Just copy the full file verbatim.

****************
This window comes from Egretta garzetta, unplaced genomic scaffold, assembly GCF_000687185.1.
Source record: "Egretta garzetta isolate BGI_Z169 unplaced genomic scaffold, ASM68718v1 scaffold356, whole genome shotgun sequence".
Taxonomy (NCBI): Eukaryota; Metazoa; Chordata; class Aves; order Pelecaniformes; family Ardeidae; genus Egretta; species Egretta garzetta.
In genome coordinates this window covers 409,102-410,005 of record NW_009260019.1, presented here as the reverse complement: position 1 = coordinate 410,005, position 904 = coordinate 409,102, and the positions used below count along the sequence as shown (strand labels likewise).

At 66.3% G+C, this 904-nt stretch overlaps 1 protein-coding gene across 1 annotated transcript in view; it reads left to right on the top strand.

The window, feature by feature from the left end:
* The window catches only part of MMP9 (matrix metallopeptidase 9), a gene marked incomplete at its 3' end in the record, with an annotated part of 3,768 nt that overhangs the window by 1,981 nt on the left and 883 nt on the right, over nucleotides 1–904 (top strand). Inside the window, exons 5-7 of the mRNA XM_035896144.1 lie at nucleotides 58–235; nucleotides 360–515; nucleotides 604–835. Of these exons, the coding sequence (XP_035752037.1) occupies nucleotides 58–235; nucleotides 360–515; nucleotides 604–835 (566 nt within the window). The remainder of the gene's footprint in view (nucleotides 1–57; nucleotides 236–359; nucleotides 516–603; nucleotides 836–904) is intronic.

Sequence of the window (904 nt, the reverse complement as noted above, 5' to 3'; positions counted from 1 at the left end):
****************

This window comes from Egretta garzetta, unplaced genomic scaffold, assembly GCF_000687185.1.
Source record: "Egretta garzetta isolate BGI_Z169 unplaced genomic scaffold, ASM68718v1 scaffold356, whole genome shotgun sequence".
Taxonomy (NCBI): Eukaryota; Metazoa; Chordata; class Aves; order Pelecaniformes; family Ardeidae; genus Egretta; species Egretta garzetta.
In genome coordinates this window covers 409,102-410,005 of record NW_009260019.1, presented here as the reverse complement: position 1 = coordinate 410,005, position 904 = coordinate 409,102, and the positions used below count along the sequence as shown (strand labels likewise).

At 66.3% G+C, this 904-nt stretch overlaps 1 protein-coding gene across 1 annotated transcript in view; it reads left to right on the top strand.

The window, feature by feature from the left end:
* The window catches only part of MMP9 (matrix metallopeptidase 9), a gene marked incomplete at its 3' end in the record, with an annotated part of 3,768 nt that overhangs the window by 1,981 nt on the left and 883 nt on the right, over nucleotides 1–904 (top strand). Inside the window, exons 5-7 of the mRNA XM_035896144.1 lie at nucleotides 58–235; nucleotides 360–515; nucleotides 604–835. Of these exons, the coding sequence (XP_035752037.1) occupies nucleotides 58–235; nucleotides 360–515; nucleotides 604–835 (566 nt within the window). The remainder of the gene's footprint in view (nucleotides 1–57; nucleotides 236–359; nucleotides 516–603; nucleotides 836–904) is intronic.

Sequence of the window (904 nt, the reverse complement as noted above, 5' to 3'; positions counted from 1 at the left end):